While plans move forward to build a $15 million to $20 million global marathon center in Hopkinton, a group of Ashland residents is pushing on with plans for a museum and function hall to celebrate the original starting line of the Boston Marathon.
Steven H. Greenberg, with the Ashland Sporting Association, said his group has verbally agreed on a price with the owner of a home at 329 Pleasant St. that sits between the town’s Marathon Park and the Veterans of Foreign Wars Post 2331. The site is 3.6 miles east of the location proposed for the Hopkinton museum.
On Wednesday night, Greenberg took his plans before the Board of Selectmen to ask for $279,000 in Community Preservation Committee funds to buy and raze the house, and pay for a master plan to redevelop the site.
While the Ashland group’s vision is considerably smaller and more regional than the international marathon center proposed in Hopkinton, the themes of distance running, fitness, and a heavy emphasis on the history of marathoning in general and the Boston Marathon in particular are similar.
The leaders of the projects will not publicly express frustration with the other, but the groups are not communicating or cooperating with each other.
“Are we trying to compete with them, absolutely not,” Greenberg said. “We’re just trying to build a facility that can serve the community and the community of runners 52 weeks a year.”
Tim Kilduff, with the 26.2 Foundation in Hopkinton, which is behind the effort to build the marathon center at Legacy Farms, said his group is trying to build a “substantial facility” that will have a positive effect on the entire region.
“Competition between towns doesn’t advance the cause,” he said. “And the cause is to create an institution that attracts people to the region and promotes the global network and sport of marathoning.”
He said that people visiting his Hopkinton complex will be going to restaurants in Westborough, Ashland, and other area communities.
“We are trying to build a global marathon center that will attract people 12 months of the year,” he said.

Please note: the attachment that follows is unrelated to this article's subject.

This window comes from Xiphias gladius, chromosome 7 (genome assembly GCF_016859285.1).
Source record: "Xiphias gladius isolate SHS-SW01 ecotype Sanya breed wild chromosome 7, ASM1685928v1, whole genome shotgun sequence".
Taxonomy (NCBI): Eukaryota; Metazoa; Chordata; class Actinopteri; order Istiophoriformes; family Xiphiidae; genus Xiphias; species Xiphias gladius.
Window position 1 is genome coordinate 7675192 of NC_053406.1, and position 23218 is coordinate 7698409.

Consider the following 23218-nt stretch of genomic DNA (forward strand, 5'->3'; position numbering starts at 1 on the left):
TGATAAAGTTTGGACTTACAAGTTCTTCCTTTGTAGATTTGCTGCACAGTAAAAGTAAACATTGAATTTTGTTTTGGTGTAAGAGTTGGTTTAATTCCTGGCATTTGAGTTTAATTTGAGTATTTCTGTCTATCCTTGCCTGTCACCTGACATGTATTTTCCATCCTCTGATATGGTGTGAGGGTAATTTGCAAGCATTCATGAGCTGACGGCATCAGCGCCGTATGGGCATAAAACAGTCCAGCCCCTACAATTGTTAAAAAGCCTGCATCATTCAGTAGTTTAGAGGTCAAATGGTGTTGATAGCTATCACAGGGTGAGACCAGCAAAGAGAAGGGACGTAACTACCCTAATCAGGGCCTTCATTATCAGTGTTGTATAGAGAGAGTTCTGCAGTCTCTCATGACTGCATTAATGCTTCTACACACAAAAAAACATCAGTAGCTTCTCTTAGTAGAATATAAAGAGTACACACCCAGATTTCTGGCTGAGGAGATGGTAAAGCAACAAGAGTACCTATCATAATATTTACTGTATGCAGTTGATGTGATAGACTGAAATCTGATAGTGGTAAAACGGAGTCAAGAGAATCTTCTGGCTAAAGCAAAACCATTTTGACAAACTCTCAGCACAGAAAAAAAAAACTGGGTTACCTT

The master plan for the Ashland museum would include expansion of Marathon Park with new walking and running trails, along with a complete renovation of the VFW post, with the veterans continuing to use the building’s first level, and a marathon museum and function hall installed above it, according to Greenberg.
He said the museum would include memorabilia from Ashland’s history as the starting point for the Boston Marathon from the first race in 1897 until 1924, when the event’s distance was lengthened from 25 miles to the Olympic standard of 26.2 miles. With the finish line anchored in Boston, the starting line was moved west along Route 135 to downtown Hopkinton.
Plaques telling the story of how Ashland was once the center of distance running will also be installed in Marathon Park and at the proposed museum, he said.
“I envision runners coming to Ashland to get married overlooking the original starting line of the Boston Marathon,” Greenberg said. “It’s a historic site, you can’t take the history away from us, and that’s what we’re trying to sell.”
Stephen Flynn, secretary of the Ashland Sporting Association, said he does not know the specifics of the Hopkinton proposal.
“They’re shooting for the moon. Our theme will be the Ashland era of the Boston Marathon,” he said, calling the town “the cradle of distance running.
“It really was the Wild West of road racing with some great runners, some great stories, and some great, great characters,” he said.
Funding for the renovations to the VFW post is expected to come from grants as well as proceeds from benefit road races organized by the sporting association.
Greenberg said the association is expecting to receive its official nonprofit status from the state soon.
Two years ago, the group started a half-marathon road race that winds through town, and this year it is planning four races of varying lengths to help raise money for the project and to promote fitness, Greenberg said.
The three selectmen at Wednesday’s meeting said they liked what they heard, and unanimously supported Greenberg’s plans to apply for Community Preservation Act funds.
“I think it’s a great project,” board chairwoman Yolanda Greaves said.
This is the second year Greenberg has attempted to obtain funding. Last year the two parties could not agree on a sale price for the house, and the proposal never made it through the Community Preservation Committee to Town Meeting, which has the final say on funding.
“The Marathon may start there,” Greenberg said of Hopkinton, “but it started here.”